# 4.2.7.3. ElastoDyn Theory

Note this document is work in progress and is greatly incomplete. This documentation was started to document some code changes to the the tail furl and rotor furl part of ElastoDyn. Please refer to the different ressources provided in Section 4.2.7 for additional documents.

## 4.2.7.3.1. Notations

Points

The following (partial) list of points are defined by ElastoDyn:

• Z: the platform reference point

• O: the tower-top/base plate point

• W: the specified point on the tail-furl axis

• I: the tail boom center of mass

• J: the tail fin center of mass

Bodies

The following (partial) list of bodies are defined by ElastoDyn:

• E: the earth/inertial frame

• X: the platform body

• N: the nacelle body

• A: the tail-furl body

## 4.2.7.3.2. Kinematics

ElastoDyn computes the position, velocity and accelerations of key points of the structure, starting from the platform reference point Z and going up in the structure.

The different position vectors are available in the data stucture RtHSdat. For instance, the global position of point J is given by:

(4.184)$\boldsymbol{r}_J = \boldsymbol{r}_Z + \boldsymbol{r}_{ZO} + \boldsymbol{r}_{OW} + \boldsymbol{r}_{WJ}$

The translational displacement vector (how much a point has moved compared to its reference position) is calculated as follows: $$\boldsymbol{r}_J-\boldsymbol{r}_{J,\text{ref}}$$.

The coordinate systems of ElastoDyn are stored in the variable CoordSys. The orientation matrix of a given coordinate system can be formed using the unit vectors (assumed to be column vectors) of a given coordinate system expressed in the inertial frame. For instance for the tailfin coordinate system:

(4.185)$\begin{split}\boldsymbol{R}_{Ai} = \begin{bmatrix} \left.\boldsymbol{\hat{x}_\text{tf}^t}\right|_i \\ \left.\boldsymbol{\hat{y}_\text{tf}^t}\right|_i \\ \left.\boldsymbol{\hat{z}_\text{tf}^t}\right|_i \\ \end{bmatrix}\end{split}$

Angular velocities are stored in variables RtHSdat%AngVelE* with respect to the initial frame (“Earth”, E). For instance, the angular velocity of the tail-furl body (body A) is:

(4.186)$\boldsymbol{\omega}_{A/E} = \boldsymbol{\omega}_{X/E} + \boldsymbol{\omega}_{N/X} + \boldsymbol{\omega}_{A/N}$

where $$\boldsymbol{\omega}_{N/X}=\boldsymbol{\omega}_{B/X}+\boldsymbol{\omega}_{N/B}$$

Linear (translational) velocities of the different points are found in the variables RtHSdat%LinVelE*, and are computed based on Kane’s partial velocities (which are Jacobians of the velocity with respect to the time derivatives of the degrees of freedom). For instance, the linear velocity of point J is computed as:

(4.187)$\boldsymbol{v}_J = \sum_{j} \frac{\partial v_J}{\partial \dot{q}_j} \dot{q}_j$

where the Jacobians $$\frac{\partial v_J}{\partial \dot{q}_j}$$ are stored in RtHSdat%PLinVelEJ(:,0)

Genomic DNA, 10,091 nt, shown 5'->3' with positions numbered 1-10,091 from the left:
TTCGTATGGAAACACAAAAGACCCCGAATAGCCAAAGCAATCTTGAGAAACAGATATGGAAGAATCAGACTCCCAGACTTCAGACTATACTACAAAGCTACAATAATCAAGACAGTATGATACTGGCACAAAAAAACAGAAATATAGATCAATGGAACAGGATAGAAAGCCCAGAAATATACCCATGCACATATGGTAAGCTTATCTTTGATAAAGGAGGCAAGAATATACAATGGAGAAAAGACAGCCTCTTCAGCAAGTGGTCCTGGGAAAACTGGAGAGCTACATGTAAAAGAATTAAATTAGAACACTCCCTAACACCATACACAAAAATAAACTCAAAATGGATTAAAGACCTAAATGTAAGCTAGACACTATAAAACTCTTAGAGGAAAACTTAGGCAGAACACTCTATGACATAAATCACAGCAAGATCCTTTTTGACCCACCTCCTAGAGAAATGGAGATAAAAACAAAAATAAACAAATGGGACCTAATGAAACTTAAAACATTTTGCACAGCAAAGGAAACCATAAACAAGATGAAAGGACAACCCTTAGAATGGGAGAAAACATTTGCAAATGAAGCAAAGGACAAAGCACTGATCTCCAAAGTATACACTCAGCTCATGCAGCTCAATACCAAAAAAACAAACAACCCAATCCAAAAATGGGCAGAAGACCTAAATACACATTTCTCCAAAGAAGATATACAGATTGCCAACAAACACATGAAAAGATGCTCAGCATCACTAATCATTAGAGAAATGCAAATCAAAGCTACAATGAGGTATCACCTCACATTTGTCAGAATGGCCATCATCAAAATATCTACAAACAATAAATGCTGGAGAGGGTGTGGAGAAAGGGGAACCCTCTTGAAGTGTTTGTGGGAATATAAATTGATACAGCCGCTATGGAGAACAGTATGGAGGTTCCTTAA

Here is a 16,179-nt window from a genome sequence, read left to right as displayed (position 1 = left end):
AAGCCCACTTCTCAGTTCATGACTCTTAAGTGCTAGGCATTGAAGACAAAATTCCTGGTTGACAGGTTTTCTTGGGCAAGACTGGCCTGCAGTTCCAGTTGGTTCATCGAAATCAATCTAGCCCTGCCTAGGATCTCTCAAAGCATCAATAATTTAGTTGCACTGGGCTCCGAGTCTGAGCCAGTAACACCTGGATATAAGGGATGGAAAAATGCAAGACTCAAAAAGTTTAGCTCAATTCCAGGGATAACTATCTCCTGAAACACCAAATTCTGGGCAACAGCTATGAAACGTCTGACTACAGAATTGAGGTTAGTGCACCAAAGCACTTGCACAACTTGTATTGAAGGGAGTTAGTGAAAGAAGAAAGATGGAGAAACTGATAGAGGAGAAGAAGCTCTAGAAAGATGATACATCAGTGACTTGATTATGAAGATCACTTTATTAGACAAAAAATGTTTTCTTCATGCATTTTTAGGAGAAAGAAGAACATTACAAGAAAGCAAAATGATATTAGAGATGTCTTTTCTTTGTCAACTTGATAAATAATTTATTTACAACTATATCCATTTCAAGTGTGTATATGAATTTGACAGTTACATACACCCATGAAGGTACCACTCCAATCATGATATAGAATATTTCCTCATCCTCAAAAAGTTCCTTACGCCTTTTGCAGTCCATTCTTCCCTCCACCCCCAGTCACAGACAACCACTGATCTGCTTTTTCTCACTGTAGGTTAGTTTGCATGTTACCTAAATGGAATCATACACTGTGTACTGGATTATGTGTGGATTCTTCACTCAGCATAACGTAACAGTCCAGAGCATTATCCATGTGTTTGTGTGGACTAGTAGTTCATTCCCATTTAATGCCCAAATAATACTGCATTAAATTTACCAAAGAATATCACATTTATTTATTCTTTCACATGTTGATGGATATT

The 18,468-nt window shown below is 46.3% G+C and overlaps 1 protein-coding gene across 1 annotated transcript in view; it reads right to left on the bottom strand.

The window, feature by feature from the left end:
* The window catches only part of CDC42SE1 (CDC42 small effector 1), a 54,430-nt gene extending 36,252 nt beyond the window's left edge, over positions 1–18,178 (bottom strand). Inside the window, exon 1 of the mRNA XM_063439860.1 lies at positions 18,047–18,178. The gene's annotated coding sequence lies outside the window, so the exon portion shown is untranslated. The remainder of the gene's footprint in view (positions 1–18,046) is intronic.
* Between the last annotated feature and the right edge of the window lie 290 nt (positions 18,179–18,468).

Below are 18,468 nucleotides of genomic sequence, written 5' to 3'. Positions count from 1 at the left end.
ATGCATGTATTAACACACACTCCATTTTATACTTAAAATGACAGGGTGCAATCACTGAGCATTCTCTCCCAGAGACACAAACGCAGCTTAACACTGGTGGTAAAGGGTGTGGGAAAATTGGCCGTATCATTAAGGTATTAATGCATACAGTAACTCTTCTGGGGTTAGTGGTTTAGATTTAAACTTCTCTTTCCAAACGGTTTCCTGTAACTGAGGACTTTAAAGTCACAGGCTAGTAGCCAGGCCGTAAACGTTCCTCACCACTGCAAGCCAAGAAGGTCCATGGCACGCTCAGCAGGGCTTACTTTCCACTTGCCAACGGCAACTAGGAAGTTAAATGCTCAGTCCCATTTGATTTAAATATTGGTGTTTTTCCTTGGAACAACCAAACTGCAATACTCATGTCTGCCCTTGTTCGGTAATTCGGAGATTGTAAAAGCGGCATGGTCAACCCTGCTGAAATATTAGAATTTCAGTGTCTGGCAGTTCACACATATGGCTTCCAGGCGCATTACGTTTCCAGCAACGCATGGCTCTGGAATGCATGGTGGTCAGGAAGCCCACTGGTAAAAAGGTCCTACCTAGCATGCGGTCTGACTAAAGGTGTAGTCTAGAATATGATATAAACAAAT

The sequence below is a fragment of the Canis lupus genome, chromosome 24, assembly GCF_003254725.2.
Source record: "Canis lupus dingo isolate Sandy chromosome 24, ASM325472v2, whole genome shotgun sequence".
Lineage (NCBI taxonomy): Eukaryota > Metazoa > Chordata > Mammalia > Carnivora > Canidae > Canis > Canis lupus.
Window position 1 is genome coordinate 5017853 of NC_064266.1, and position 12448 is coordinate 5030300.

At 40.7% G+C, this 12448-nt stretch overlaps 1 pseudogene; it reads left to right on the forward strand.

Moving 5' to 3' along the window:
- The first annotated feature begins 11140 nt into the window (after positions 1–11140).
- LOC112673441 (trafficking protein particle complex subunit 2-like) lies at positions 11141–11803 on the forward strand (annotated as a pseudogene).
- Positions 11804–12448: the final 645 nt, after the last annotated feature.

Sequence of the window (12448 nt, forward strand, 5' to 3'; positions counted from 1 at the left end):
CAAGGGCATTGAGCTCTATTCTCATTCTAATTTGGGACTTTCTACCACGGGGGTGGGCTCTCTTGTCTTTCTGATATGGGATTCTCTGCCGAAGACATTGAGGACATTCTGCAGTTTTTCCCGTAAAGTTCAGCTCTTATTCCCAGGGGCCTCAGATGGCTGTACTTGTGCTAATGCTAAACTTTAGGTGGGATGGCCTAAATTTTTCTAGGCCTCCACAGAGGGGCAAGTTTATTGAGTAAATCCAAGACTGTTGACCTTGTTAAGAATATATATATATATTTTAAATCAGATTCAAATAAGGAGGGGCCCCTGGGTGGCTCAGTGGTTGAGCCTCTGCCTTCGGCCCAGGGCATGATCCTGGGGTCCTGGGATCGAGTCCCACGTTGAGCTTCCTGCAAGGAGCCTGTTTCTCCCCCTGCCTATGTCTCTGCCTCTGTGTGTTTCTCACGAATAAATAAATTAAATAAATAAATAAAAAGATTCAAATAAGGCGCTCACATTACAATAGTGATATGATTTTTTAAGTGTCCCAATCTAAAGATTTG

Translational accelerations are computed as the sum of contribution from the first and second time derivatives of the degrees of freedom. For instance, the acceleration of point J is computed as:

(4.188)\begin{align}\begin{aligned}\boldsymbol{\tilde{a}}_J &= \sum_{j\in PA} \frac{\partial a_J}{\partial \dot{q}_j} \dot{q}_j\\\boldsymbol{a}_J &= \boldsymbol{\tilde{a}}_J + \sum_{j\in PA} \frac{\partial v_J}{\partial \dot{q}_j} \ddot{q}_j\end{aligned}\end{align}

where $$\frac{\partial a_J}{\partial \dot{q}_j}$$ are stored in RtHSdat%PLinVelEJ(:,1)

Angular accelerations requires similar computations currently not documented.

## 4.2.7.3.3. Rotor and tail furl

The user can select linear spring and damper models, together with up- and down-stop springs, and up- and down-stop dampers.

The torque applied from the linear spring and damper is:

(4.189)$Q_\text{lin} = - k \theta - d \dot{\theta}$

where $$\theta$$ is the degree of freedom (rotor or tail furl), $$k$$ is the linear spring constant (RFrlSpr or TFrlSpr) $$d$$ is the linear damping constant (RFrlDmp or TFrlDmp).

The up-/down- stop spring torque is defined as:

(4.190)$\begin{split}Q_\text{stop, spr} = \begin{cases} - k_{US} (\theta-\theta_{k_{US}}),&\text{if } \theta>\theta_{k_{US}} \\ - k_{DS} (\theta-\theta_{k_{DS}}),&\text{if } \theta<\theta_{k_{DS}} \\ 0 ,&\text{otherwise} \end{cases}\end{split}$

where $$k_{US}$$ is the up-stop spring constant (RFrlUSSpr or TFrlUSSpr), $$\theta_{k_{US}}$$ is the up-stop spring angle (RFrlUSSP or TFrlUSSP), and similar notations are used for the down-stop spring.

The up-/down- stop damping torque is defined as:

(4.191)$\begin{split}Q_\text{stop, dmp} = \begin{cases} - d_{US} \dot{\theta},&\text{if } \theta>\theta_{d_{US}} \\ - d_{DS} \dot{\theta},&\text{if } \theta<\theta_{d_{DS}} \\ 0 ,&\text{otherwise} \end{cases}\end{split}$

where similar nnotations are used. The total moment on the given degree of freedom is:

(4.192)$Q = Q_\text{lin} + Q_\text{stop,spr} + Q_\text{stop,dmp}$

# 4.2.7.4. Developer notes

Internal coordinate systems

The different coordinate systems of ElastoDyn are stored in the variable CoordSys. The coordinate systems used internally by ElastoDyn are using a different convention than the OpenFAST input/output coordinate system.

For instance, for the coordinate system of the nacelle, with unit axes noted $$x_n,y_n,z_n$$ in OpenFAST, and $$d_1,d_2,d_3$$ in ElastoDyn, the following conversions apply: $$d_1 = x_n$$, $$d_2 =z_n$$ and $$d_3 =-y_n$$.

The following (partial) list of coordinate systems are defined internally by ElastoDyn:

• z : inertial coordinate system

• a : tower base coordinate system

• t : tower-node coordinate system (one per node)

• d : nacelle coordinate system

• c : shaft-tilted coordinate system

• rf : rotor furl coordinate system

• tf : tail furl coordinate system

• g : hub coordinate system